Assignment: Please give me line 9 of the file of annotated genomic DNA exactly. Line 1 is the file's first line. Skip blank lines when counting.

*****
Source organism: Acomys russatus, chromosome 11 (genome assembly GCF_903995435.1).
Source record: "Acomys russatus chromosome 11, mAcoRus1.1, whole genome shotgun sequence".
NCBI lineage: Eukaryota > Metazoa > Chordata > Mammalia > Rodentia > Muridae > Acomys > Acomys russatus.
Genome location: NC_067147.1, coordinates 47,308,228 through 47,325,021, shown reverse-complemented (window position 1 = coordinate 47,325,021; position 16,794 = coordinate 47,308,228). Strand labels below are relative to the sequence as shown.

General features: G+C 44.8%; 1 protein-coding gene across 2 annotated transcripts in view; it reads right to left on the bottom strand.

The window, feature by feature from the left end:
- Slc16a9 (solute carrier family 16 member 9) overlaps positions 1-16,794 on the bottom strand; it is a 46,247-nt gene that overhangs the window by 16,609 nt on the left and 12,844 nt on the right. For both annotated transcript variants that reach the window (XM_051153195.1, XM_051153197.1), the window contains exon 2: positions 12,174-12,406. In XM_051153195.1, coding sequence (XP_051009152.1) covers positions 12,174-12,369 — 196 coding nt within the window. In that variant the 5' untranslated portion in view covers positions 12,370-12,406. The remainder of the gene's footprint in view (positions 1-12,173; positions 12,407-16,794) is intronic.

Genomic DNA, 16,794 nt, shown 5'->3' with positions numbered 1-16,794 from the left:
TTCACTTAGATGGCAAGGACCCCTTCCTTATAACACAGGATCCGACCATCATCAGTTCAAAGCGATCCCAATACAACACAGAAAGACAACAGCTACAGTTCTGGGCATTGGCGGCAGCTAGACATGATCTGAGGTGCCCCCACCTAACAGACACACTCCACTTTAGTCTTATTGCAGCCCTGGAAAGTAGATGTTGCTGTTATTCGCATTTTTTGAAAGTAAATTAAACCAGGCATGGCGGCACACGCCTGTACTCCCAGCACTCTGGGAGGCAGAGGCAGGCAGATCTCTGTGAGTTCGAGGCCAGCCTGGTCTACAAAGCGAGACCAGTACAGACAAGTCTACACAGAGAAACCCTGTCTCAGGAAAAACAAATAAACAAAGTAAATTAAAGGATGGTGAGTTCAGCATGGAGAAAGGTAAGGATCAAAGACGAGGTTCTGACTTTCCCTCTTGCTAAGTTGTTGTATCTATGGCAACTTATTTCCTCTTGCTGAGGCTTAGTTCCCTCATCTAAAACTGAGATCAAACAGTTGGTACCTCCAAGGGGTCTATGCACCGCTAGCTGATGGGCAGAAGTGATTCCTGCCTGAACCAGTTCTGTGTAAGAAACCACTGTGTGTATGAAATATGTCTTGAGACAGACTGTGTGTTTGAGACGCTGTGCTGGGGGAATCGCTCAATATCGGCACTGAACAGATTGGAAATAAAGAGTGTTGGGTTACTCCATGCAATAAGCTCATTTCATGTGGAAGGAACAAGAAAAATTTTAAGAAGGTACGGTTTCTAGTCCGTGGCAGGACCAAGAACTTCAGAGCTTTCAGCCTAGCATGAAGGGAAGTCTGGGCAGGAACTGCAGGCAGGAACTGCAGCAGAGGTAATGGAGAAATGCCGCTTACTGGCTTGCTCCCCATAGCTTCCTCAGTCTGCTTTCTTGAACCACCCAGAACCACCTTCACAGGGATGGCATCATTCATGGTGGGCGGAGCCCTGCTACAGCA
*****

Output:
TTCACTTAGATGGCAAGGACCCCTTCCTTATAACACAGGATCCGACCATCATCAGTTCAAAGCGATCCCAATACAACACAGAAAGACAACAGCTACAGTTCTGGGCATTGGCGGCAGCTAGACATGATCTGAGGTGCCCCCACCTAACAGACACACTCCACTTTAGTCTTATTGCAGCCCTGGAAAGTAGATGTTGCTGTTATTCGCATTTTTTGAAAGTAAATTAAACCAGGCATGGCGGCACACGCCTGTACTCCCAGCACTCTGGGAGGCAGAGGCAGGCAGATCTCTGTGAGTTCGAGGCCAGCCTGGTCTACAAAGCGAGACCAGTACAGACAAGTCTACACAGAGAAACCCTGTCTCAGGAAAAACAAATAAACAAAGTAAATTAAAGGATGGTGAGTTCAGCATGGAGAAAGGTAAGGATCAAAGACGAGGTTCTGACTTTCCCTCTTGCTAAGTTGTTGTATCTATGGCAACTTATTTCCTCTTGCTGAGGCTTAGTTCCCTCATCTAAAACTGAGATCAAACAGTTGGTACCTCCAAGGGGTCTATGCACCGCTAGCTGATGGGCAGAAGTGATTCCTGCCTGAACCAGTTCTGTGTAAGAAACCACTGTGTGTATGAAATATGTCTTGAGACAGACTGTGTGTTTGAGACGCTGTGCTGGGGGAATCGCTCAATATCGGCACTGAACAGATTGGAAATAAAGAGTGTTGGGTTACTCCATGCAATAAGCTCATTTCATGTGGAAGGAACAAGAAAAATTTTAAGAAGGTACGGTTTCTAGTCCGTGGCAGGACCAAGAACTTCAGAGCTTTCAGCCTAGCATGAAGGGAAGTCTGGGCAGGAACTGCAGGCAGGAACTGCAGCAGAGGTAATGGAGAAATGCCGCTTACTGGCTTGCTCCCCATAGCTTCCTCAGTCTGCTTTCTTGAACCACCCAGAACCACCTTCACAGGGATGGCATCATTCATGGTGGGCGGAGCCCTGCTACAGCA